Before I had Christian I never felt even the tinges of baby hunger at any point in my life.
I’d seen display of such feelings. In the squeals of excitement from adult people coming into contact with baby people. In my trips into stores with small clothing where babyless friends wanted to stop by “just to look.” In the faces on mothers and grandmothers lighting up whenever those little rugrats were mentioned.
I just never understand what all the hubbub was about. (of course admitting this this to anyone would be social suicide. Not liking babies is as offensive and alienating as hating bacon or using your instead of you’re.)
To me baby shoes were just small versions of regular shoes, babies dind’t really do much besides cry and poop and the only decent thing a baby could do was turn 2 and become a toddler.
I always loved kids and sure, I wanted some one day but I wasn’t in any hurry, at all.
I’d been married for about 9 months when I found out I was pregnant.
Very much by accident.
I was petrified.
I knew it was a blessing to have a baby and I didn’t want to be ungrateful but I wasn’t ready.
I wanted the test to be wrong. I wanted to turn back time. I did not want to be a mother, yet. I had more life to live!
Among my biggest fears was the thought that I would never again have my own identity, I’d go from being someone to just being someone’s mom.
As my pregnancy carried on, my fears grew.
I’ve heard people say that they were never warned about how difficult parenting is.
That baffles me.
My experience was exactly the opposite. I was constantly being warned.
“Keep that baby in as long as you can!”
“Have fun now, because once the baby comes..”
“You’ll never sleep again.”
And it seemed like all I ever saw were kids throwing fits and frazzled worn out parents.
I also noticed that when parents talked positively about parenthood they mostly spoke about how much they love their kids. I started forming the idea that, sure, they love their kids a bunch which is why they are willing to suffer through the parenting thing. That was how I explained the people in my family who were claiming that they liked the gig.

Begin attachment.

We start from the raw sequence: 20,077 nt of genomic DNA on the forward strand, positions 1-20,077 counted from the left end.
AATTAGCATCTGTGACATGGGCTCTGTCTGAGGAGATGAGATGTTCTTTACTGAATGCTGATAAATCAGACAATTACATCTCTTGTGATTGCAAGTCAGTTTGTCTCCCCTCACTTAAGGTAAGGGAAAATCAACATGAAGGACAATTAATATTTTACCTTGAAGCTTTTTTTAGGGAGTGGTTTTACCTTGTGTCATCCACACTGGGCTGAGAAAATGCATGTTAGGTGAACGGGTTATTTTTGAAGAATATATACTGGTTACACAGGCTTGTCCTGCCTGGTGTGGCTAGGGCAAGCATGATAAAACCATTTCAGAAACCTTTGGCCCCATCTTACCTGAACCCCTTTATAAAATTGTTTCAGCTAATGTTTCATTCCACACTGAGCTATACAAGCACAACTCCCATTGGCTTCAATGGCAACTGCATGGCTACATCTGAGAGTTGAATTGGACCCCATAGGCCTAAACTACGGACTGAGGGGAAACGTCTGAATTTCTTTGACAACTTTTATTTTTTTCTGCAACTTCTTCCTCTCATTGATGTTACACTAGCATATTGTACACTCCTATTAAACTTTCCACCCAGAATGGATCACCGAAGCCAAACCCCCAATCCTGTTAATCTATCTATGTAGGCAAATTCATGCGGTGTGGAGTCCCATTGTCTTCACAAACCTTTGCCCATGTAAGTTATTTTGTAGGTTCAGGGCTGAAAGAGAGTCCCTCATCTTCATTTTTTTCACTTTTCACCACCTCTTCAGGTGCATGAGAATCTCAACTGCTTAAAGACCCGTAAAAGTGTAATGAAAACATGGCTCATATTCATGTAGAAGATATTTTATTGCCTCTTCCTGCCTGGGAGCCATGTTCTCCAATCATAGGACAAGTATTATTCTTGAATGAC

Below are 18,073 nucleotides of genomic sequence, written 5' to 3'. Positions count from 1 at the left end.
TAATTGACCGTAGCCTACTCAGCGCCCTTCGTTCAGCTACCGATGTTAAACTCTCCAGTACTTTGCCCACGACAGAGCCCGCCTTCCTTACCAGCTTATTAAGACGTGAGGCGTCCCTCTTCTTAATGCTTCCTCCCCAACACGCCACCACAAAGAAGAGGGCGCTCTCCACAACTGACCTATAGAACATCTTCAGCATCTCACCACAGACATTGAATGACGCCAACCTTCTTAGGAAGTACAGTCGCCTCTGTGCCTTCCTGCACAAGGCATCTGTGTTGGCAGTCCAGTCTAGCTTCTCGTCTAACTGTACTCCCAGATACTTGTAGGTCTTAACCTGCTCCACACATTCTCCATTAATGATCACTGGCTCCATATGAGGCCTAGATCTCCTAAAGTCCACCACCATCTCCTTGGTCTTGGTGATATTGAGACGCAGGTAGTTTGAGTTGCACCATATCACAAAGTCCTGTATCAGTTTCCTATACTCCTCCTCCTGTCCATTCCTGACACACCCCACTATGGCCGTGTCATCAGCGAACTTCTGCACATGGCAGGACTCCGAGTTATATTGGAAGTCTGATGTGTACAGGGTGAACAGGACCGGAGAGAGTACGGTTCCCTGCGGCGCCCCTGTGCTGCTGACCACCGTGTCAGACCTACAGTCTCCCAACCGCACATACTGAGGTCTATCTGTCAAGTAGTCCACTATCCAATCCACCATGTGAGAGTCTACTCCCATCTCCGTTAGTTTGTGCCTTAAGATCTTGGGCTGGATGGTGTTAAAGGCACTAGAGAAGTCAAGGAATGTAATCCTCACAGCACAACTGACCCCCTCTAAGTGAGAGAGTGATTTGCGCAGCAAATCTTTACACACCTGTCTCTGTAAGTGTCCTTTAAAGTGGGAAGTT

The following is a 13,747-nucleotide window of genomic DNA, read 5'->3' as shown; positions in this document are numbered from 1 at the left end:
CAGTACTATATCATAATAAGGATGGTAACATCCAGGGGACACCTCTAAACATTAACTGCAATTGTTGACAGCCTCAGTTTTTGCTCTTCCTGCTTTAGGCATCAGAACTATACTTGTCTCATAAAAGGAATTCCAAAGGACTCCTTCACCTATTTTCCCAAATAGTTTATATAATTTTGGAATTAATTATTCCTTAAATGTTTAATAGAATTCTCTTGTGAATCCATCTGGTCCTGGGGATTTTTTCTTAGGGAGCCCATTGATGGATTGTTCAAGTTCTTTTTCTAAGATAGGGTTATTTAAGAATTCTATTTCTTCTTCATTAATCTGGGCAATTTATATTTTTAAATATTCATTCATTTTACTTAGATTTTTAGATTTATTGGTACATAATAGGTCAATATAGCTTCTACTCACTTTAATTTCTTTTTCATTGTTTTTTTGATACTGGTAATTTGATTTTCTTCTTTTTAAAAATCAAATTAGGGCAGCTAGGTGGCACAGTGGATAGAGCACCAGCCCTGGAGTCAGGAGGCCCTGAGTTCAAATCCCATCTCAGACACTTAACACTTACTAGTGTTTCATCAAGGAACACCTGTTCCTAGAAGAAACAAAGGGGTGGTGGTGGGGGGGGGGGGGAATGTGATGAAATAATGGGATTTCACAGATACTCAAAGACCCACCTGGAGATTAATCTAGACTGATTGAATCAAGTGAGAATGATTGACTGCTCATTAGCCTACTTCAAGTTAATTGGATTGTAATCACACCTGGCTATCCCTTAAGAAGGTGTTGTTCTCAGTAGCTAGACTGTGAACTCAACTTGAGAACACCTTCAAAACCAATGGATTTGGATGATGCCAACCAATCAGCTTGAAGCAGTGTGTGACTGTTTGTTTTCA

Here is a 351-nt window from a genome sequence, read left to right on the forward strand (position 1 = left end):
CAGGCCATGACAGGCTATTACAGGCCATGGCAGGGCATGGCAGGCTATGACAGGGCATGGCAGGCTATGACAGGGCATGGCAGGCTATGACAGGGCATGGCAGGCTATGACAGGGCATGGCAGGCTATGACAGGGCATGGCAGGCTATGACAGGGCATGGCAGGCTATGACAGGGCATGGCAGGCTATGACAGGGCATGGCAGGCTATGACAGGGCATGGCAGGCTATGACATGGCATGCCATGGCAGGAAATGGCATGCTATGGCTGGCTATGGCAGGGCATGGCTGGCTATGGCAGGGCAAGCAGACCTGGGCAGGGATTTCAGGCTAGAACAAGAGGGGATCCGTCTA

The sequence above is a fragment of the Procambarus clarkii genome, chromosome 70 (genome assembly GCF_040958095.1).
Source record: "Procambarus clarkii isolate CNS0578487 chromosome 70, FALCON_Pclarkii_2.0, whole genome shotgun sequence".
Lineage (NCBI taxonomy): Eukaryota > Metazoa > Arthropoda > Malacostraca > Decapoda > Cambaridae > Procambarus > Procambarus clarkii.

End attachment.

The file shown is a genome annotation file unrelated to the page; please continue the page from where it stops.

My anxiety was growing.
I remember a day (at probably 8 months along) sitting in the break room at work with a co-worker who had a one year old.
“Are you excited?” he asked me.
Instead of the instinctive “Yes, of course!” I had adopted, I leveled with him.
“Tell me honestly, I know you love your child but the parenting part… is it awful?”
I’ll never forget his response. His eyes lit up.
“It’s not. It’s the most amazing thing in the world. It gets better every day. I’ve never been happier.”
I don’t know why he had such a big effect on me. I guess he was just so dang convincing. This guy was a straight shooter, I hoped he was telling the truth.
A month or so later I went into labor.
Christian was 3 weeks early. When he came out he was grunting, which meant that his lungs weren’t fully developed.
They whisked him away before I really had a chance to see him.
After a very short nap I scooted out of bed, showered and hobbled upstairs to the NICU.
As I sat next to his incubator, stroked his tiny hands and stared at his perfect little face I felt a kind of love that I had never even been able to imagine before. I think my heart had to grow two sizes to even fit it all in. The next two weeks I spent every waking moment in that chair and would always cry when I had to leave at night. I didn’t want to be away from him for a second.
When I took him home I checked his car seat maybe 30 times. Even though I lived about two blocks away from the hospital I couldn’t believe that I was expected to just drive him home, cars around me seemed to be going recklessly fast! Outside the parking lot I took 4 right turns around the block to avoiding making one left into an intersection.
In the next few months I learned to identify the glazing over of eyeballs that would signify that my story about his (undeniably adorable) squeals had gone on too long. I couldn’t pay attention to movies for more than five minutes at a time without taking a break to stare at him, even when he was sleeping. He was a colicky baby and cried constantly but when this was mentioned I came quickly to his defense “He’s so good, he doesn’t cry like this all the time.” I almost died when I found a pair of baby pants at H&M with cuffs and suspenders. YES, LITTLE BABY SUSPENDERS!
Much to my bewilderment, I had turned into a bonafide, baby lovin’ fool.
He’ll turn 3 this fall.
My experience as his mother so far has been an absolute delight.
I thank god for Christian every single night.
He didn’t rob me of my dreams he added to them.
I used to be someone. Now I am someone who is also someone’s mother.
I’m not saying it isn’t a big job, I’m just saying …
it’s the best one I’ve ever had.